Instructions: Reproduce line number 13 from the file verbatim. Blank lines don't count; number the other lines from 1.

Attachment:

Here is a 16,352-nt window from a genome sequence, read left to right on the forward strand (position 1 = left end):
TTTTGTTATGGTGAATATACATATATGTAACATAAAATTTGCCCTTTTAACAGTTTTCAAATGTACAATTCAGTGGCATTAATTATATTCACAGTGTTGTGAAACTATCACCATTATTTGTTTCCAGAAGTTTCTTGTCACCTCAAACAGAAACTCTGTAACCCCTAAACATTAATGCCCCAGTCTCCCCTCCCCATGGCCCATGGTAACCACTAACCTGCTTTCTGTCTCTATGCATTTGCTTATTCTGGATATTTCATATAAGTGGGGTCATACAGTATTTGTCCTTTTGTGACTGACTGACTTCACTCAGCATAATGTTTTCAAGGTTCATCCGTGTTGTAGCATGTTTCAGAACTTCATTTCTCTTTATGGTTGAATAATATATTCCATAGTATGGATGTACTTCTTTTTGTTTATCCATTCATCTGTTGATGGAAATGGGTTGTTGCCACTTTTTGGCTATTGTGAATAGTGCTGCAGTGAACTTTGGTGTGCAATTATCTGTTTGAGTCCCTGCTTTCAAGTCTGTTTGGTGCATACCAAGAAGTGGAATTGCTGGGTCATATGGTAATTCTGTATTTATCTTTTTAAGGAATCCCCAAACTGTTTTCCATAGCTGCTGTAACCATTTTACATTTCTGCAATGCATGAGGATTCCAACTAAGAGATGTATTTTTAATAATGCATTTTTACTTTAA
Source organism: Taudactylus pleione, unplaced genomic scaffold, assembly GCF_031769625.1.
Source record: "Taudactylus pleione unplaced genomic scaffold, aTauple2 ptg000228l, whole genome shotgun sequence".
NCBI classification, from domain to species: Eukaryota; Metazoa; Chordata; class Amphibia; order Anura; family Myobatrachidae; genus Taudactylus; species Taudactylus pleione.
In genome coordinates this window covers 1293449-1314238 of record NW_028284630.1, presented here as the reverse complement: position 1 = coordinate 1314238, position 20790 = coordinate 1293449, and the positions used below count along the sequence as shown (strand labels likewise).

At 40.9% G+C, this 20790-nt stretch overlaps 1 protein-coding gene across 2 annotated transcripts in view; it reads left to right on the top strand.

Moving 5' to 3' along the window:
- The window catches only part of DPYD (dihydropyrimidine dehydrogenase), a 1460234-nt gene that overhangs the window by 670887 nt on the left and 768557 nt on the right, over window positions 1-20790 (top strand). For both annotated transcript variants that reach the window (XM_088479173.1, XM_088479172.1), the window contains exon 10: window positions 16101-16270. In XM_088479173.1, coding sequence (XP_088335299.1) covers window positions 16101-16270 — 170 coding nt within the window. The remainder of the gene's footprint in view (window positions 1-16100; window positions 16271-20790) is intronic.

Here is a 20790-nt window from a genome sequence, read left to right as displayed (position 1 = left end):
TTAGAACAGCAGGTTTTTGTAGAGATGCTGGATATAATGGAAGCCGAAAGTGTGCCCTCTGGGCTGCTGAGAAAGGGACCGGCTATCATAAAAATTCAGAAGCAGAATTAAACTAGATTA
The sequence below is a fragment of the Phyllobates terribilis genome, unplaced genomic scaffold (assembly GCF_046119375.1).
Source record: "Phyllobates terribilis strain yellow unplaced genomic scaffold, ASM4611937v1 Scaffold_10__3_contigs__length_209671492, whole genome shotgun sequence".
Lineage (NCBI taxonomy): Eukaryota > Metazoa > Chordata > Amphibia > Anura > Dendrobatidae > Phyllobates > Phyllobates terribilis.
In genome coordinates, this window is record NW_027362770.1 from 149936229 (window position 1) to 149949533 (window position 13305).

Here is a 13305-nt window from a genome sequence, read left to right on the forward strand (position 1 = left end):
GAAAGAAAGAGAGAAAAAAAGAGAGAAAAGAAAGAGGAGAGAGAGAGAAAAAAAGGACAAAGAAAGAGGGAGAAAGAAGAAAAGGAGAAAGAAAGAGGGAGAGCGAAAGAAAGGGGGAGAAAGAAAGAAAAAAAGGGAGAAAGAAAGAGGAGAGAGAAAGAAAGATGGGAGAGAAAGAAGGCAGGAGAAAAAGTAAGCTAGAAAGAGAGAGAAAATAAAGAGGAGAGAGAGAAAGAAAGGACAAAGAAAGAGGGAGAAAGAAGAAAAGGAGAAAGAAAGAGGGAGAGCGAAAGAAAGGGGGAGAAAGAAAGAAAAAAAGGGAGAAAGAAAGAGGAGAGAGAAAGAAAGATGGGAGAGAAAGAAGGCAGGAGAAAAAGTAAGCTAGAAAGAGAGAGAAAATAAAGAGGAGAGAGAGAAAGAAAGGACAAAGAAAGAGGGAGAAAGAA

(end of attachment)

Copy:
Source record: "Phyllobates terribilis strain yellow unplaced genomic scaffold, ASM4611937v1 Scaffold_10__3_contigs__length_209671492, whole genome shotgun sequence".